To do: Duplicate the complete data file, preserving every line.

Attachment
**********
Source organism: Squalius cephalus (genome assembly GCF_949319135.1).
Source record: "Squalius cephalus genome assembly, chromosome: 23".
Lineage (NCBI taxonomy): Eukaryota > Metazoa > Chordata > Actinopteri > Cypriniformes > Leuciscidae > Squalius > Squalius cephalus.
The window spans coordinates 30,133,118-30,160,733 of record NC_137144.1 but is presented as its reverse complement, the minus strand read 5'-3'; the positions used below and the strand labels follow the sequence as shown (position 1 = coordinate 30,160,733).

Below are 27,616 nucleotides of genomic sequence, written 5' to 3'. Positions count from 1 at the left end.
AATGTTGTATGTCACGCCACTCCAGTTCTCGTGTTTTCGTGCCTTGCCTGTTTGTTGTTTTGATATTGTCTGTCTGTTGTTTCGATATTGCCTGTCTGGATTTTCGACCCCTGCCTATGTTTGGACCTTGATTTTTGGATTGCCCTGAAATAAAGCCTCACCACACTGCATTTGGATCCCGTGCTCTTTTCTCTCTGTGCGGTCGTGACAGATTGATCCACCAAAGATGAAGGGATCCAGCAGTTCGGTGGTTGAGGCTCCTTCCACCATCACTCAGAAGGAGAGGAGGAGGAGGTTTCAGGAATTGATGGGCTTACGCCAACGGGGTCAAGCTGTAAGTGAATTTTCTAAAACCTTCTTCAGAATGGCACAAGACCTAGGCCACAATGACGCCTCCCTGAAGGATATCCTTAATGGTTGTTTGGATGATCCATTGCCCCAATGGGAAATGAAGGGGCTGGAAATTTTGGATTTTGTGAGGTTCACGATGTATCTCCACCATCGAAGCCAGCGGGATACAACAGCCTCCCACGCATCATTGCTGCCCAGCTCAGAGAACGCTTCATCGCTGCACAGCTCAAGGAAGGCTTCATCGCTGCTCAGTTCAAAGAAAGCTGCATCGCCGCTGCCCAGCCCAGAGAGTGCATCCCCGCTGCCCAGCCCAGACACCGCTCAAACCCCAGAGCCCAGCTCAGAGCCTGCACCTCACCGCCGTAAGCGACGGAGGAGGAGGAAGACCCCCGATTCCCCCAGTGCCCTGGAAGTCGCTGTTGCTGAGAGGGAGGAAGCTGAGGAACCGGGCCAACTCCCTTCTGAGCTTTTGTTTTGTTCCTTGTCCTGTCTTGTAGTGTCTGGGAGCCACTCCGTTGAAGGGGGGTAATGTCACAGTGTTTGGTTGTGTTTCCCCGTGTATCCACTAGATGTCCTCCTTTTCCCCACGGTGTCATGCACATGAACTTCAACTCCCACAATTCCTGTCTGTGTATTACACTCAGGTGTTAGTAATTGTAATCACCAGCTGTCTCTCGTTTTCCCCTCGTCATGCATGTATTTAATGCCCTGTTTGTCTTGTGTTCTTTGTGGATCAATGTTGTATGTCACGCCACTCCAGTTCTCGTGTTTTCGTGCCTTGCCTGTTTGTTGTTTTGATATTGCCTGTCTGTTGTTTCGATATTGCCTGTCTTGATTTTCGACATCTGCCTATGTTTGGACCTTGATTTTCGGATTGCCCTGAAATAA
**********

Source organism: Squalius cephalus (genome assembly GCF_949319135.1).
Source record: "Squalius cephalus genome assembly, chromosome: 23".
Lineage (NCBI taxonomy): Eukaryota > Metazoa > Chordata > Actinopteri > Cypriniformes > Leuciscidae > Squalius > Squalius cephalus.
The window spans coordinates 30,133,118-30,160,733 of record NC_137144.1 but is presented as its reverse complement, the minus strand read 5'-3'; the positions used below and the strand labels follow the sequence as shown (position 1 = coordinate 30,160,733).

Below are 27,616 nucleotides of genomic sequence, written 5' to 3'. Positions count from 1 at the left end.
AATGTTGTATGTCACGCCACTCCAGTTCTCGTGTTTTCGTGCCTTGCCTGTTTGTTGTTTTGATATTGTCTGTCTGTTGTTTCGATATTGCCTGTCTGGATTTTCGACCCCTGCCTATGTTTGGACCTTGATTTTTGGATTGCCCTGAAATAAAGCCTCACCACACTGCATTTGGATCCCGTGCTCTTTTCTCTCTGTGCGGTCGTGACAGATTGATCCACCAAAGATGAAGGGATCCAGCAGTTCGGTGGTTGAGGCTCCTTCCACCATCACTCAGAAGGAGAGGAGGAGGAGGTTTCAGGAATTGATGGGCTTACGCCAACGGGGTCAAGCTGTAAGTGAATTTTCTAAAACCTTCTTCAGAATGGCACAAGACCTAGGCCACAATGACGCCTCCCTGAAGGATATCCTTAATGGTTGTTTGGATGATCCATTGCCCCAATGGGAAATGAAGGGGCTGGAAATTTTGGATTTTGTGAGGTTCACGATGTATCTCCACCATCGAAGCCAGCGGGATACAACAGCCTCCCACGCATCATTGCTGCCCAGCTCAGAGAACGCTTCATCGCTGCACAGCTCAAGGAAGGCTTCATCGCTGCTCAGTTCAAAGAAAGCTGCATCGCCGCTGCCCAGCCCAGAGAGTGCATCCCCGCTGCCCAGCCCAGACACCGCTCAAACCCCAGAGCCCAGCTCAGAGCCTGCACCTCACCGCCGTAAGCGACGGAGGAGGAGGAAGACCCCCGATTCCCCCAGTGCCCTGGAAGTCGCTGTTGCTGAGAGGGAGGAAGCTGAGGAACCGGGCCAACTCCCTTCTGAGCTTTTGTTTTGTTCCTTGTCCTGTCTTGTAGTGTCTGGGAGCCACTCCGTTGAAGGGGGGTAATGTCACAGTGTTTGGTTGTGTTTCCCCGTGTATCCACTAGATGTCCTCCTTTTCCCCACGGTGTCATGCACATGAACTTCAACTCCCACAATTCCTGTCTGTGTATTACACTCAGGTGTTAGTAATTGTAATCACCAGCTGTCTCTCGTTTTCCCCTCGTCATGCATGTATTTAATGCCCTGTTTGTCTTGTGTTCTTTGTGGATCAATGTTGTATGTCACGCCACTCCAGTTCTCGTGTTTTCGTGCCTTGCCTGTTTGTTGTTTTGATATTGCCTGTCTGTTGTTTCGATATTGCCTGTCTTGATTTTCGACATCTGCCTATGTTTGGACCTTGATTTTCGGATTGCCCTGAAATAA